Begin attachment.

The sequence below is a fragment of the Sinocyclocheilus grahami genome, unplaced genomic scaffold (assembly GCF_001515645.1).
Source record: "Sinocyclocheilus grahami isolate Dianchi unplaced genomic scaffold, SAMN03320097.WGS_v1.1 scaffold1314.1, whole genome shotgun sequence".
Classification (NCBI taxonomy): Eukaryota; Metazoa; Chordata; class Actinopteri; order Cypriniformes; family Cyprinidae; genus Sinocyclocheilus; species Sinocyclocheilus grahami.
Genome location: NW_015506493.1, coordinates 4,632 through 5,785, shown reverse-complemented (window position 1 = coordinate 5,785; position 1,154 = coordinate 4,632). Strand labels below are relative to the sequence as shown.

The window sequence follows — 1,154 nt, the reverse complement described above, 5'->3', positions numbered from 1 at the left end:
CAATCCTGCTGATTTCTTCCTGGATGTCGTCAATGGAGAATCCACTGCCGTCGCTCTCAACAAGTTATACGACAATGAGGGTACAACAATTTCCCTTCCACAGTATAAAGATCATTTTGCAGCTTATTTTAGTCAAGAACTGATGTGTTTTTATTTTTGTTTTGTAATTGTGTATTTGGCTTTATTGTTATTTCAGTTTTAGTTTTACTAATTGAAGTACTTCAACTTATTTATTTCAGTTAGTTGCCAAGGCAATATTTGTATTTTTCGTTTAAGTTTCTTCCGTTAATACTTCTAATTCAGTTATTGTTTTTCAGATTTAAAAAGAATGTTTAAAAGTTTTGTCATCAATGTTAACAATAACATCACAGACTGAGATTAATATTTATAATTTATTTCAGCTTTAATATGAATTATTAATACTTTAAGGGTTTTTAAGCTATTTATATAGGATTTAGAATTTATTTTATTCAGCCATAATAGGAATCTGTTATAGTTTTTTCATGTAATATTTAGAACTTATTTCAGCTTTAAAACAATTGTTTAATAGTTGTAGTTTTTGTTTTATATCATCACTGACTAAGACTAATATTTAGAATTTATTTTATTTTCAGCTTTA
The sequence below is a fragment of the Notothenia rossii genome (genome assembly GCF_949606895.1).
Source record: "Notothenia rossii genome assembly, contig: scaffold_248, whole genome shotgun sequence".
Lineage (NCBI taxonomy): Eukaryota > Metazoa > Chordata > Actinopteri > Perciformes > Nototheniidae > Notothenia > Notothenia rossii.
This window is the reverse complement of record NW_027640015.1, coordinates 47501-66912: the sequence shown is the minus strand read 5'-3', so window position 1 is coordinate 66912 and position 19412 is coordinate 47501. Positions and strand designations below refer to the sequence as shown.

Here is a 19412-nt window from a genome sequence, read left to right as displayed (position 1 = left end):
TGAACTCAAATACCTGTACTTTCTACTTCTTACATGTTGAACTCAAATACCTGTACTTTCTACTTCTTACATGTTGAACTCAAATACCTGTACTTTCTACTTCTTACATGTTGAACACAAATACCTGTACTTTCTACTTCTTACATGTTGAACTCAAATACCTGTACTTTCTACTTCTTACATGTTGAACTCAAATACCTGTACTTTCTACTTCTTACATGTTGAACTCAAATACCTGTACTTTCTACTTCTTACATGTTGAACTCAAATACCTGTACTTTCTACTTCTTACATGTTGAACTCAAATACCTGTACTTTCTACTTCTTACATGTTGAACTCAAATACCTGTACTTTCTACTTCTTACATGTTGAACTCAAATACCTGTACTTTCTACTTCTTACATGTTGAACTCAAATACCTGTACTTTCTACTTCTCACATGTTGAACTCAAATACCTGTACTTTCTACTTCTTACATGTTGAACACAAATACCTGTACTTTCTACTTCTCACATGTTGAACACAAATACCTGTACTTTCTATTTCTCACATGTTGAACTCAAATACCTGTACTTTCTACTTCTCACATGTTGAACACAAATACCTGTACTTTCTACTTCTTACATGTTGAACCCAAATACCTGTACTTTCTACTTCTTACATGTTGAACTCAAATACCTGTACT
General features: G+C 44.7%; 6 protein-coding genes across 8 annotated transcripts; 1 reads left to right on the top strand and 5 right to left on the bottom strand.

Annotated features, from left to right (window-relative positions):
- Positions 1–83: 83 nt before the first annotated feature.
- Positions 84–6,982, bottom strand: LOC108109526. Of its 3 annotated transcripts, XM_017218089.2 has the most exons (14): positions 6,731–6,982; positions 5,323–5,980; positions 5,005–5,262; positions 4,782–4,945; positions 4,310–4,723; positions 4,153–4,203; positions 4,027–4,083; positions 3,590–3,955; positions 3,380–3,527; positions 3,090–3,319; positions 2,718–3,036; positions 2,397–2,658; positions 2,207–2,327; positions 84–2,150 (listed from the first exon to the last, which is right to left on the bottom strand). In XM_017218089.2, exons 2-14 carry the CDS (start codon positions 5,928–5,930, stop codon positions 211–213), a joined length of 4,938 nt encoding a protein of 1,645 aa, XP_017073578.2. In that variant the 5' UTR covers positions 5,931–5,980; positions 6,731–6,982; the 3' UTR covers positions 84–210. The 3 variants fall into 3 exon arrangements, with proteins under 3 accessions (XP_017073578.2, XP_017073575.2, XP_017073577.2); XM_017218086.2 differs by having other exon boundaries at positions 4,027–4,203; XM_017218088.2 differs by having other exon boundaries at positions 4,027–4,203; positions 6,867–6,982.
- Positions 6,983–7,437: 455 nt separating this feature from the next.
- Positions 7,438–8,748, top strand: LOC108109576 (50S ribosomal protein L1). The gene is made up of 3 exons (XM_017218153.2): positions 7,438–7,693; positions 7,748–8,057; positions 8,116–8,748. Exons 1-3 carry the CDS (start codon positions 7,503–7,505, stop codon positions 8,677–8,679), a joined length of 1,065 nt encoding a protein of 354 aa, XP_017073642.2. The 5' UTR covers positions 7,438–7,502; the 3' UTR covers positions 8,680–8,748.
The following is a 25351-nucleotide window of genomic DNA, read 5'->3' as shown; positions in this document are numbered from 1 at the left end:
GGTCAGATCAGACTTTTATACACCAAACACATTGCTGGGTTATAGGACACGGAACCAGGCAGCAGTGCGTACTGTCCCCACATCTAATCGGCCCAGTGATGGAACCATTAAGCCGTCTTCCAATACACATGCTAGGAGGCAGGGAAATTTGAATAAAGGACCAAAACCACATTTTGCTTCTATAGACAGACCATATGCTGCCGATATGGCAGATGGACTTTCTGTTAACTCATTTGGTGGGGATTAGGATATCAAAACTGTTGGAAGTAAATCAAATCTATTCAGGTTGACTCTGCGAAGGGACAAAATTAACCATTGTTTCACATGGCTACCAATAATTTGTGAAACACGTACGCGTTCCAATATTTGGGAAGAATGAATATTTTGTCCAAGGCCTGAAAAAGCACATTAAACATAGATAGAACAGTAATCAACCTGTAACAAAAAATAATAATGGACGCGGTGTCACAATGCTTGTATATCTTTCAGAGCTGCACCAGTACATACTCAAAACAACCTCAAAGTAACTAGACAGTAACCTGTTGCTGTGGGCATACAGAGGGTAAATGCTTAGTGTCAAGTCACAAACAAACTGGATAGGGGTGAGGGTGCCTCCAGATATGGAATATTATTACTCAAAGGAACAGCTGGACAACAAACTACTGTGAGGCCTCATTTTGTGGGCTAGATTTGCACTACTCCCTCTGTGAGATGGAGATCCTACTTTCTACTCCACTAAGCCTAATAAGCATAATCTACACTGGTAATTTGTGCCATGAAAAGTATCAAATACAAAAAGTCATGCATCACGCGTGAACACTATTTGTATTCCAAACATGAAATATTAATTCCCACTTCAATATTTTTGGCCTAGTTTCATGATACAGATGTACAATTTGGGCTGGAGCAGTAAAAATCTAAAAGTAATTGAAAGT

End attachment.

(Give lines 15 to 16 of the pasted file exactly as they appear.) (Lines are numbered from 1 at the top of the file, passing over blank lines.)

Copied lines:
- Positions 1–83: 83 nt before the first annotated feature.
- Positions 84–6,982, bottom strand: LOC108109526. Of its 3 annotated transcripts, XM_017218089.2 has the most exons (14): positions 6,731–6,982; positions 5,323–5,980; positions 5,005–5,262; positions 4,782–4,945; positions 4,310–4,723; positions 4,153–4,203; positions 4,027–4,083; positions 3,590–3,955; positions 3,380–3,527; positions 3,090–3,319; positions 2,718–3,036; positions 2,397–2,658; positions 2,207–2,327; positions 84–2,150 (listed from the first exon to the last, which is right to left on the bottom strand). In XM_017218089.2, exons 2-14 carry the CDS (start codon positions 5,928–5,930, stop codon positions 211–213), a joined length of 4,938 nt encoding a protein of 1,645 aa, XP_017073578.2. In that variant the 5' UTR covers positions 5,931–5,980; positions 6,731–6,982; the 3' UTR covers positions 84–210. The 3 variants fall into 3 exon arrangements, with proteins under 3 accessions (XP_017073578.2, XP_017073575.2, XP_017073577.2); XM_017218086.2 differs by having other exon boundaries at positions 4,027–4,203; XM_017218088.2 differs by having other exon boundaries at positions 4,027–4,203; positions 6,867–6,982.